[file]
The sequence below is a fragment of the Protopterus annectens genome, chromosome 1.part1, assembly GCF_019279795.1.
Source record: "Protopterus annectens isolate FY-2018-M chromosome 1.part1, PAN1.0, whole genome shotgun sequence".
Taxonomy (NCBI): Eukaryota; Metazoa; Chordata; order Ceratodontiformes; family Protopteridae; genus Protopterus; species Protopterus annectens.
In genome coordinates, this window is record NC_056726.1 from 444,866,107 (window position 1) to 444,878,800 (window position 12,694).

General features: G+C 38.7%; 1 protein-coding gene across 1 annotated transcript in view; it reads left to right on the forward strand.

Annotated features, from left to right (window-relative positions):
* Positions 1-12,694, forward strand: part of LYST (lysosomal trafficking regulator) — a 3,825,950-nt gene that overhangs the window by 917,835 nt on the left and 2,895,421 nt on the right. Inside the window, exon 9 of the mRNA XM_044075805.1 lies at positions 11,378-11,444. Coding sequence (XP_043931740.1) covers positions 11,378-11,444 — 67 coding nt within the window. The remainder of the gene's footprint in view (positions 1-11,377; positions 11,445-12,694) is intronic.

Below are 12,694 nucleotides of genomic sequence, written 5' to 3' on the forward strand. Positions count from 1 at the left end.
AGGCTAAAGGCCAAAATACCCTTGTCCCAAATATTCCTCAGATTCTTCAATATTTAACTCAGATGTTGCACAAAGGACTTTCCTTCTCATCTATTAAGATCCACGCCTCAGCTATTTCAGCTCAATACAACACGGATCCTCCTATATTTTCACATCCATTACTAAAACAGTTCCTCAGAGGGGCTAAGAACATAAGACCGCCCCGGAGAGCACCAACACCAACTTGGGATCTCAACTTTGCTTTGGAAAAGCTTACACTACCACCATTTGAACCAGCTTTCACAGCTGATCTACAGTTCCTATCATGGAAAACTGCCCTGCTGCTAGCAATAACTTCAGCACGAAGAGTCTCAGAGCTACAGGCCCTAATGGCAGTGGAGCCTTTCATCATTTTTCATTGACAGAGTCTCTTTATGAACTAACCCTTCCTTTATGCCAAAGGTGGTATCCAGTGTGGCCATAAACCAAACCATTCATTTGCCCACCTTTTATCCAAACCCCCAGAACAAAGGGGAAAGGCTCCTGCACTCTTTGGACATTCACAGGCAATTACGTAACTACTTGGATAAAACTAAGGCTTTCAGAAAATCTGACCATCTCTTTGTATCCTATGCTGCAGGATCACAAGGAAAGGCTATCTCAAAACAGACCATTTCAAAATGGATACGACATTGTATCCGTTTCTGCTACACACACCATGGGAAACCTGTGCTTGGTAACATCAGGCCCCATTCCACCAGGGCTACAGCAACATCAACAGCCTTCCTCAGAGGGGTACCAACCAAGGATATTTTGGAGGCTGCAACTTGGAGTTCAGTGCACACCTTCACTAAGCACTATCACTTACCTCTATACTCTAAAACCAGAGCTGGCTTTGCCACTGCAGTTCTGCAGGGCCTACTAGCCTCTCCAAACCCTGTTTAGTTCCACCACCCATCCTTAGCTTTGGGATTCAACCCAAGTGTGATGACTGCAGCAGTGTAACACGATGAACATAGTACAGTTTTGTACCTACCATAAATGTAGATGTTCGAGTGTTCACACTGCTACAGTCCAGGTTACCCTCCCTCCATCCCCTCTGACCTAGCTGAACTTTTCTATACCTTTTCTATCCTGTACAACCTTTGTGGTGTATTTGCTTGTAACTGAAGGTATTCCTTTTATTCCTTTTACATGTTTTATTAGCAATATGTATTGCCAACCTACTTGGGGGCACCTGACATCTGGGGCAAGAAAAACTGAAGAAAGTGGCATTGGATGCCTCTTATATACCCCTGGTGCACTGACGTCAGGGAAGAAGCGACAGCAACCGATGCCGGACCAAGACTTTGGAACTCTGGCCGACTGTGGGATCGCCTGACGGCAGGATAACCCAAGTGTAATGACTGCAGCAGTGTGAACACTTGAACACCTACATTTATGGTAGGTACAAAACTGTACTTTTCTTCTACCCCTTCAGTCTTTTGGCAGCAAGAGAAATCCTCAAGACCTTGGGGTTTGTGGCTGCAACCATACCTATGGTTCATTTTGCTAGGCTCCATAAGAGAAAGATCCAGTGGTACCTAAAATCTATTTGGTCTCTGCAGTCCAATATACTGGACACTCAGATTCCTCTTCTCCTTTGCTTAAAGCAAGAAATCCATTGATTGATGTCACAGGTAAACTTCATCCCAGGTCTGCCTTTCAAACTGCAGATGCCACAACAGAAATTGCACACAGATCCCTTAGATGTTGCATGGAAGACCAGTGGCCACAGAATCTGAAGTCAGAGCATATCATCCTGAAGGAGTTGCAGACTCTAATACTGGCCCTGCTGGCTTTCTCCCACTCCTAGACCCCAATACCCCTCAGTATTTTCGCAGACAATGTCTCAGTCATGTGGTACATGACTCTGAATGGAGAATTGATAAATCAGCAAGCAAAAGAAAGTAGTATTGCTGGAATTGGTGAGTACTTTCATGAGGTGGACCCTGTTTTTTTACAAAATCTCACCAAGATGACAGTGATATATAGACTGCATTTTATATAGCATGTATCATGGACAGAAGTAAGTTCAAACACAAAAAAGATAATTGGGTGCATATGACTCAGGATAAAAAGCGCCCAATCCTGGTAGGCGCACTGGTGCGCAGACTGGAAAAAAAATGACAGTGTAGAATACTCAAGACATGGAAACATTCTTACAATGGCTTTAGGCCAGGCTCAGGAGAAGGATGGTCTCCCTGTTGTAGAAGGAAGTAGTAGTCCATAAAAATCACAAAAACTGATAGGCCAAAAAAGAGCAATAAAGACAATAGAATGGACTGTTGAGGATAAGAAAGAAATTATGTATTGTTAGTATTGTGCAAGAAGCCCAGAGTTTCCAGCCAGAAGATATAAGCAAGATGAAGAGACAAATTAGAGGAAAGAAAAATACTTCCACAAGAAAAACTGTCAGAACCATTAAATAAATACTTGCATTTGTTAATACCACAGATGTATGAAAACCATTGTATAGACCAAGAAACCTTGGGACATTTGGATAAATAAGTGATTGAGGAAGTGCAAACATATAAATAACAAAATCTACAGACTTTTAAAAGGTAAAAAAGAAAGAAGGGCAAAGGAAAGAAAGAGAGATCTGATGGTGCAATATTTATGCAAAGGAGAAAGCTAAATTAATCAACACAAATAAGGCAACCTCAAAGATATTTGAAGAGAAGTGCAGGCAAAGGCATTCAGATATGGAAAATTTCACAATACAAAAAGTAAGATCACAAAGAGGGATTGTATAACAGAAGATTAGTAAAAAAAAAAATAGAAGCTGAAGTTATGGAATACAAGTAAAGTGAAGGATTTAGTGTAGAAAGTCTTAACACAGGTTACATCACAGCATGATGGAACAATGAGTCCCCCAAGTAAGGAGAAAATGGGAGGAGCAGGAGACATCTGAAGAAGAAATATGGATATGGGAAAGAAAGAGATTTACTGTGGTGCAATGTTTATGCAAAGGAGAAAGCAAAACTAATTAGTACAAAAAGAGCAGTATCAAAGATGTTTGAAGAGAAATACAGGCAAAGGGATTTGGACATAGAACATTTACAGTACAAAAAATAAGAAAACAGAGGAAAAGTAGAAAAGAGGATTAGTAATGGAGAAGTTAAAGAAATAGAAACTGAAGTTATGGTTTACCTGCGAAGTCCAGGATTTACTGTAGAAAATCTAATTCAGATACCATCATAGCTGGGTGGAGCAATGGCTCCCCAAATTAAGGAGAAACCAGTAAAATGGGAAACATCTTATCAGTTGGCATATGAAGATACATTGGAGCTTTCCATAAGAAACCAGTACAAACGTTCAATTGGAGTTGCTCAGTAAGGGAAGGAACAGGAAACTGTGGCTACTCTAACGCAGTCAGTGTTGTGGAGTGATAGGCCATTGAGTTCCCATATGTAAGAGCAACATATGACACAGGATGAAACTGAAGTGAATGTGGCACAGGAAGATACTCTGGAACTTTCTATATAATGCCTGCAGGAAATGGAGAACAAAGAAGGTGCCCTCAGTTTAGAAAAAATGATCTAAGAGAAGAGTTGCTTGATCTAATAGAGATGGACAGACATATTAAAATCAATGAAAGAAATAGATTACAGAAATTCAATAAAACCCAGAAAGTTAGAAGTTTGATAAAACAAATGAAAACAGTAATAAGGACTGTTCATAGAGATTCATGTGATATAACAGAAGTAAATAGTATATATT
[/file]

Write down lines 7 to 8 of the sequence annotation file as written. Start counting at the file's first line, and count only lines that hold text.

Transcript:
* Positions 1-12,694, forward strand: part of LYST (lysosomal trafficking regulator) — a 3,825,950-nt gene that overhangs the window by 917,835 nt on the left and 2,895,421 nt on the right. Inside the window, exon 9 of the mRNA XM_044075805.1 lies at positions 11,378-11,444. Coding sequence (XP_043931740.1) covers positions 11,378-11,444 — 67 coding nt within the window. The remainder of the gene's footprint in view (positions 1-11,377; positions 11,445-12,694) is intronic.

Below are 12,694 nucleotides of genomic sequence, written 5' to 3' on the forward strand. Positions count from 1 at the left end.